The city of Salem will have to pay a protester just over $1 million because police violated her constitutional rights when they shot her with rubber bullets at a local protest two years ago.
A federal jury on Friday, Sept. 30, unanimously ruled in favor of Eleaqia McCrae, 22, who sued the city over its handling of a protest against police violence on May 31, 2020. She said in her suit that she was left with permanent eye damage after an officer shot her twice with rubber bullets, hitting her chest and eye.
Following a trial last week in the U.S. District Court of Oregon, the jury unanimously found Salem Police Department officer Robert Johnston used excessive force when he shot McCrae, violating her Fourth Amendment rights.
The jury, however, said Johnston didn’t intentionally target her or commit battery and didn’t violate her First Amendment rights.
The jury awarded McCraw $250,000 for economic loss and $800,000 in non-economic damages.
“My client is pleased with the jury’s award and recognition of the excessive force used on her,” McCrae’s attorney, Kevin Brague, said in an email to Salem Reporter.
McCrae grew up in Salem and has family in the city, but now lives in the Portland area, Brague said. She was 20 at the time of the protest.
“We appreciate the jury’s work on this case and respect their verdict. Because there is ongoing legal argument and the case has not yet concluded, we cannot offer further comment at this time,” according to an email from Courtney Knox Busch, the city’s strategic initiatives manager.
She did not respond directly to questions from Salem Reporter asking whether the city intended to appeal, or whether any police department training or policies would be changed as a result of the verdict.
Knox Busch said she was not aware of another civil case in the past decade where a jury has awarded $1 million or more in damages to a plaintiff suing the city.
McCrae sued the city and Johnston in August 2020, contending Salem police intentionally targeted Black protesters during a peaceful demonstration and corralled demonstrators without providing them an avenue to leave as officers attempted to disburse the march.
The jury’s judgment is against Johnston, who was acting in his official capacity as a Salem police officer at the time.
According to her complaint, McCrae, a West Salem High School graduate and student-athlete at Mt. Hood Community College, attended the Salem protest following the murder of George Floyd by a Minneapolis police officer. She went with her sister and a friend, marching with demonstrators to the Center Street Bridge and back to the Capitol around 9 p.m.
The lawsuit said the crowd was stopped by Salem police outfitted in full SWAT gear with a military vehicle, blocking marchers from proceeding. Police ordered the crowd to disburse, but protesters near the front of the march couldn’t because they were blocked by police in front and other marchers in the back, the suit said.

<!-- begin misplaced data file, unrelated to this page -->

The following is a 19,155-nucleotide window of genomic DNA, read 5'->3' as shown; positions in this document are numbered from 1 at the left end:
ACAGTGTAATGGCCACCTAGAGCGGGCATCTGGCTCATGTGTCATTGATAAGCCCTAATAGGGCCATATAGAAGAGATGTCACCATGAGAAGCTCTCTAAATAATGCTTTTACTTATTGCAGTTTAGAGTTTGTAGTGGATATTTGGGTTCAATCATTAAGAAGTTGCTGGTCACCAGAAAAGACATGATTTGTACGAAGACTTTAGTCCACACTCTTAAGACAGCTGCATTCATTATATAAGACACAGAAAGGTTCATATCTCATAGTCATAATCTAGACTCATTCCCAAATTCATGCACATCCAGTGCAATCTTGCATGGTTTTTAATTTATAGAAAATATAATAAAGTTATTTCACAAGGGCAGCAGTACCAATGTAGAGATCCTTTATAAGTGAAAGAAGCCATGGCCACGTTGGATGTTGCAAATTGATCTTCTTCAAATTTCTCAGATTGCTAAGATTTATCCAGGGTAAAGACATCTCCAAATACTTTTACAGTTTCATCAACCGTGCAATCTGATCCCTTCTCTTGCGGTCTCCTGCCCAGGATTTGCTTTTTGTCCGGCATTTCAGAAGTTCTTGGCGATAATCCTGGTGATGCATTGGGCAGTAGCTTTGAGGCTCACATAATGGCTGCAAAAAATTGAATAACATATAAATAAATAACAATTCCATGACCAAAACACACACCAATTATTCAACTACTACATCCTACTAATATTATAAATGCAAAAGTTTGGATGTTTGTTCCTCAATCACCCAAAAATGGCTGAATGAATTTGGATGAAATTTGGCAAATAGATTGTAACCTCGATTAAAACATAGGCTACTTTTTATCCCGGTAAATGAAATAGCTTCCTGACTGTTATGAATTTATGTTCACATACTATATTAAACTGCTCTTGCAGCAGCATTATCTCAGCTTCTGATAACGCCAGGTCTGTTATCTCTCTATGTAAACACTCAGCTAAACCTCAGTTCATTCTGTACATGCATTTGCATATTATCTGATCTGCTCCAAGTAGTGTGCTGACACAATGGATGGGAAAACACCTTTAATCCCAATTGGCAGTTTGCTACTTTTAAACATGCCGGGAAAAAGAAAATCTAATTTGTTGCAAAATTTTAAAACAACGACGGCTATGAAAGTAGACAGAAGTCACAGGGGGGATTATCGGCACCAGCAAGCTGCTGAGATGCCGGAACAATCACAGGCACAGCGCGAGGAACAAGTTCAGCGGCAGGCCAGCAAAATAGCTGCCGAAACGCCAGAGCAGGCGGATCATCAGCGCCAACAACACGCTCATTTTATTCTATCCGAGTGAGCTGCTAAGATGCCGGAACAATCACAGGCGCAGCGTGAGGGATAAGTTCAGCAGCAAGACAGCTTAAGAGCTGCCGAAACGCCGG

“When the march was stopped by SPD there was no rioting, looting, or destruction of public and private property. There was no violence prior to the SPD show of force. It was a peaceful assembly. The marchers, including Elea McCrae, linked arms, and silently knelt in the street. The marchers and Elea McCrae then stood up,” the suit said.
When McCrae got up to leave, the lawsuit said Johnston shot her twice. One rubber bullet hit her chest and the other hit her eye. After being shot in the eye, McCrae passed out, her complaint states.
She suffered permanent vision loss in her eye, the suit said.
The Salem Police Department hired Johnston in 2004, according to records from the Oregon Department of Public Safety Standards and Training, the state’s police licensing agency. He retired from the agency last June 30.
In the city’s response to the suit, attorneys Gerald Warren and Jennifer Gaddis said McCrae’s injuries “if any” were caused by “by failing to disperse the area when the protests were no longer peaceful.”
The city argued police tactics were justified in response to demonstrators throwing objects at officers, and denied that the march was peaceful at the time police stopped it.
Police arrested over a dozen people in Salem during protests and marches in the summer of 2020 following Floyd’s murder.
After vandalism and rioting accompanied the demonstrations early on, the city enacted a curfew to prevent more disturbances.
Most of those arrested initially faced charges of riot, disorderly conduct, trespassing or interfering with officers, though several who spoke to Salem Reporter following their arrests said they were cornered by police while trying to leave.
On June 29, 2020, the Marion County District Attorney’s Office dismissed criminal charges against 14 people arrested during protests the previous month. Deputy District Attorney Amy Queen said attorneys determined they didn’t meet the threshold for the office to continue prosecution.
Contact reporter Rachel Alexander: [email protected] or 503-575-1241.
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Rachel Alexander is Salem Reporter’s managing editor. She joined Salem Reporter when it was founded in 2018 and covers city news, education, nonprofits and a little bit of everything else. She’s been a journalist in Oregon and Washington for a decade. Outside of work, she’s a skater and board member with Salem’s Cherry City Roller Derby and can often be found with her nose buried in a book.